Arkansas Highway Commission and the Department of Transportation.
The state insisted on building a pedestrian tunnel under the new boulevard with
the roundabouts and this dissected the campus. In response, Dr. Cloyd
identified a world-class artist/architect/musician, Christopher Janney who
works with Bryan Eno and David Byrne of the Talking Heads, to help solve the
problem of having a tunnel on campus. He turned the tunnel into a Harmonic
Passage with LED lights and harmonic bird and insect songs native to
Arkansas that are all motion activated for safety. The acoustic quality is similar
to a cathedral. Thus, Dr. Cloyd identified a team that could turn a liability into a
learning space, tourist attraction, and point of destination for the city.
Professional and Academic Recognition
Warfare: Conflict and Security in the Contemporary Global Age;Cyber-war in the Digital Age;
Political Theory and Leadership; Warand Terrorism; TheClassicsand Leadership;
TheoriesofInternationalRelations; and WesternPoliticalThought.
thepoliticalsciencefacultyatVanderbiltUniversity before going on the
administration and development staff. He taughtcomparativeand
internationalpolitics.In his administrative role
schoolstodevelopinterdisciplinary, certificateprograms, and continuing medical
education programs. He was part of the $400 million campaign for Vanderbilt.
He completedapost-doctoralfellowshipin Europe withtheInstitutefor
theStudyofWorld Politics. Hisworkfocusedon tradeagreementsin military
dualuse technology.Thisinvolvedresearch on technology and security issues
intelligenceofficials,and NATO officials.
Dr.Cloydgraduatedmagnacum laudewithadoublemajorin philosophy and
politicalsciencein 1985 fromEmory and Henry Collegein
intercollegiateathlete.Heearnedan M.A.in 1990and aPh.D.in 1991in
politicalsciencefromthe Universityof Massachusetts,Amherst.Duringhis
timethere,healso studiedin theIsenbergSchool ofManagementin theareasof
financeand management.Dr.Cloydreceivedcontinuingeducation at
HarvardUniversityin thearea ofEducationalManagement.
Nationally,he hasservedon theBoardoftheNationalAssociationof
IndependentCollegesand Universitiesand on theAmericanCouncilon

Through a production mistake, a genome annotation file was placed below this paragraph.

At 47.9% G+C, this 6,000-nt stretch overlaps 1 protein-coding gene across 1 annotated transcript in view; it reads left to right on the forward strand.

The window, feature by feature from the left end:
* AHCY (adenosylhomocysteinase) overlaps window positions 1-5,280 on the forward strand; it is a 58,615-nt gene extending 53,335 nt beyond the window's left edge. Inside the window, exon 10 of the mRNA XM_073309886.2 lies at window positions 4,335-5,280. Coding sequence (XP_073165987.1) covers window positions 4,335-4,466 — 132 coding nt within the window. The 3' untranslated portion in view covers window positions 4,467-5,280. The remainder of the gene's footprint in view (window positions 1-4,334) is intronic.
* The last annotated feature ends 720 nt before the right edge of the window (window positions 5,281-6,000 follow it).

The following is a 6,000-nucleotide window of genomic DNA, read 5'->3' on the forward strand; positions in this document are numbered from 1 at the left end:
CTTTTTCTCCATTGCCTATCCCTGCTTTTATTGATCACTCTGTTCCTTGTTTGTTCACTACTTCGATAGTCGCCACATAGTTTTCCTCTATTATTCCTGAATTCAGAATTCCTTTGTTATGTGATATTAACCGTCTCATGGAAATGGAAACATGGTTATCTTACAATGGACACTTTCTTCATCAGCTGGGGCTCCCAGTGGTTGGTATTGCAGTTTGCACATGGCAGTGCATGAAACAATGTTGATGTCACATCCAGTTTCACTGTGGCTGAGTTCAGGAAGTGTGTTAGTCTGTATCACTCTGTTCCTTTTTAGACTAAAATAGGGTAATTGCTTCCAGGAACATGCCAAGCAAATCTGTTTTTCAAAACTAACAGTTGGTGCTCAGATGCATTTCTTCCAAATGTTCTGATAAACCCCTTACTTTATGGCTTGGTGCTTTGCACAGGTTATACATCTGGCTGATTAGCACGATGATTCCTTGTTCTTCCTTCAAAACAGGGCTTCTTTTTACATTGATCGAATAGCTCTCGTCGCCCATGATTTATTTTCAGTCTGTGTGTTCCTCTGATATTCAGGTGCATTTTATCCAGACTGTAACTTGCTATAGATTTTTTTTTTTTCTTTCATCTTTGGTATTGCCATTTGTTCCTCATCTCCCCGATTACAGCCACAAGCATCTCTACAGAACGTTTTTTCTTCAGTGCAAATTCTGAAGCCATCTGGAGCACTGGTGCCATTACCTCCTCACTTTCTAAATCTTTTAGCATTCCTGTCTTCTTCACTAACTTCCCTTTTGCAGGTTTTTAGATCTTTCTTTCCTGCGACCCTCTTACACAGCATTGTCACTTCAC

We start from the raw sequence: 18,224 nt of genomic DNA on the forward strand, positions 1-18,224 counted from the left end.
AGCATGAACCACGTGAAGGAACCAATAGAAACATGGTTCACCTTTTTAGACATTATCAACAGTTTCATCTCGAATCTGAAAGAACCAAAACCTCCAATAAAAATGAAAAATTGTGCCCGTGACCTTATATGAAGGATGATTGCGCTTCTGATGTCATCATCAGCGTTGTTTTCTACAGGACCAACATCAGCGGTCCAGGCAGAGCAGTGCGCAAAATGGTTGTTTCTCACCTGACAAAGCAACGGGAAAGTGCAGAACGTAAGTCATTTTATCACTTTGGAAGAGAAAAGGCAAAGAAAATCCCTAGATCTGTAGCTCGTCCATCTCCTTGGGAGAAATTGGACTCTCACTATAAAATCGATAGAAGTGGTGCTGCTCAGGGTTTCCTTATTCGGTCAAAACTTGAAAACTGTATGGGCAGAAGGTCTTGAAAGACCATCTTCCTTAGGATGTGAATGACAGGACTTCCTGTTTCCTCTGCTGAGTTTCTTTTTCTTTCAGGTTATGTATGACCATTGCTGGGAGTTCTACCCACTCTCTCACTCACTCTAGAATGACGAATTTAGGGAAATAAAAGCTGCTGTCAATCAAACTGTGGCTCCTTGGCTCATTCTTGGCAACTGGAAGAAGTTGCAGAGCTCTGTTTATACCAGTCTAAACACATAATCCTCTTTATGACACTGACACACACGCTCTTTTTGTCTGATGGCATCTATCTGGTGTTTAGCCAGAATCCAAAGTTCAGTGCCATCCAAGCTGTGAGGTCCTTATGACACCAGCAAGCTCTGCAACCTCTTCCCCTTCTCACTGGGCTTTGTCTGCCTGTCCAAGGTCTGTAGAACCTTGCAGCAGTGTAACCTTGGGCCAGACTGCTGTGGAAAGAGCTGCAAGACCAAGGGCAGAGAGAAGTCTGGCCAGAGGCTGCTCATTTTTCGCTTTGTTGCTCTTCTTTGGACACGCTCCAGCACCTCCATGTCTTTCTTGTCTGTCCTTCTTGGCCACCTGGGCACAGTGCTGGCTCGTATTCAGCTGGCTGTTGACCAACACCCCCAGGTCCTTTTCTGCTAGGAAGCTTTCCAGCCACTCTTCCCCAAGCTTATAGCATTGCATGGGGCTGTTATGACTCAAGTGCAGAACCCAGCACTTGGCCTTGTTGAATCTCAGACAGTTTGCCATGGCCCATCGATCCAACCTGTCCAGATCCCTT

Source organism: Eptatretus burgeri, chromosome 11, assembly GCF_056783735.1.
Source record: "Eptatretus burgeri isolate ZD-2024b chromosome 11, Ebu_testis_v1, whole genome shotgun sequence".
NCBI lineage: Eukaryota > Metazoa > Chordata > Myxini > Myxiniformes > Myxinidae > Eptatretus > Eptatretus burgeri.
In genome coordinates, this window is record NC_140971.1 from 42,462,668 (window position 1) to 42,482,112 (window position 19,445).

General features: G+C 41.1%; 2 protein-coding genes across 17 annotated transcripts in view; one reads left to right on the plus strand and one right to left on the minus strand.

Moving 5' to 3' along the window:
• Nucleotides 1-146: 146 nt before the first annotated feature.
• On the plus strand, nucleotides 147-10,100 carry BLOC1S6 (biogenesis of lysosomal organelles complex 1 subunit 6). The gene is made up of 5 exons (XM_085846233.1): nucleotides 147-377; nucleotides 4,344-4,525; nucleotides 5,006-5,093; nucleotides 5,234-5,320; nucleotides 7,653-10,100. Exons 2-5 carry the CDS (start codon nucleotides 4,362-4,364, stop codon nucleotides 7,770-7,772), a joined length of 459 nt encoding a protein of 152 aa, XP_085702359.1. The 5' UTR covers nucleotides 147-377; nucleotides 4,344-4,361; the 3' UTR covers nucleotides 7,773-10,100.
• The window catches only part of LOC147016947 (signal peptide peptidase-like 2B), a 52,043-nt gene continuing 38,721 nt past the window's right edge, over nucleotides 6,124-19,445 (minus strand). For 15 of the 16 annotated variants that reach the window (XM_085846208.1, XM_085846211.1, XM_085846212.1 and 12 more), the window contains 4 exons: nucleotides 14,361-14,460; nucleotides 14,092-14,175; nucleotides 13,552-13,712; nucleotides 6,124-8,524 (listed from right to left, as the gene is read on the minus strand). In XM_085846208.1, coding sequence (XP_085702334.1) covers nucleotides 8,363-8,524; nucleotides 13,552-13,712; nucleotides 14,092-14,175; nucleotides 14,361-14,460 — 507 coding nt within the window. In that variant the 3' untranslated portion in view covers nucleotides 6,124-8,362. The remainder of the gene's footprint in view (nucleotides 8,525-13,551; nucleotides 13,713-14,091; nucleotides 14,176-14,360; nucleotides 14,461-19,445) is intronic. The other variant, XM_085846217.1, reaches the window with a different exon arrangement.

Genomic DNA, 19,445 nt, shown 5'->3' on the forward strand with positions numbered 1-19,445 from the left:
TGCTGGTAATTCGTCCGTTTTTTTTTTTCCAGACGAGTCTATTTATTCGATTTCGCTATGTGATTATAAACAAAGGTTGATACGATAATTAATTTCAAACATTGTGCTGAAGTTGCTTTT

Education’sCommissionon InternationalEducation. Heserveson
theBoardoftheInternationalStudentExchange Program.He iscurrentlyvicechair
also been on theBoardofDirectorsofTheVillageatHendrix,LLC,a forprofitaffiliatedwithHendrix.Heison theBoardofanot-forprofitNGO:BridgetoRwanda.
Hisrecentpresentationsand papersinclude: “The Use of Virtual Presence Technology in
Teaching the Liberal Arts and General Education Courses,” for the Boards of Rollins
College and Hendrix College; “Price,Discount,and MarketDifferentiation,”atthe
CollegeTurnarounds,”attheNational Associationof IndependentCollegesand
Universities;“MakingtheCase forLiberalArts Education,”TheCouncilof
IndependentColleges;“Marketing,Branding,and Positioningin Higher
“Leadership,thePresidency,and the LiberalArts,” The Phi BetaKappa Lectureship.
he and UniversityofChicagoPoliticalPhilosopherJeanBethkeElshtain edited
(VanderbiltUniversityPress). Dr.CloydalsoeditedTheGulf War
andJustWar:AStudyGuideonthePersian GulfWar (Vanderbilt University,Programin
Socialand PoliticalThought). He is the author of numerous essays and speeches.
Examples of Dr. Cloyd’s Leadership Success
TheCollege hasapproximately1,475students,and an 111student/facultyratio.Students’average ACTscoresare
29.8,averageSATscoresare 1310,and averagehighschoolGPAisa3.9.Twenty
sciencesexperiences.Thisismanifestedthroughtheprogramthat Cloyd envisioned
and led the college to designtitled - YourHendrixOdyssey:Engagingin
As president of Hendrix College, Dr. Cloyd led an
S&PhasgivenHendrixan Astablerating.Hendrix’soperatingbudgetis$60millionand the
nd is classifiedby theCarnegieFoundationasaBaccalaureateIArtsand
s,25GoldwaterScholars,3 TrumanScholars,2 JackKentCook
llegiatesports(men’sand women’slacrosse,fieldhockey,and football),bringing
to21thenumberofteamsHendrixfields, twelve new majors, twelve endowed
chairs, the single most powerful academic program – Odyssey, and numerous
academic endowed centers.Fortypercentofitsstudentsmajor in the sciences.
Thecollege hascontinuouslygrownitsnational stature.
twitter; linkered; blog; aboutme; google+; facebook
While Dr.Cloyd’sfamilyrootsare in theAmericanSouth,he
spenthisformativeyearslivingon the NavajoIndian
and his wife Wendy have threesons– Logan (18), Samuel(15),and Thomas(13).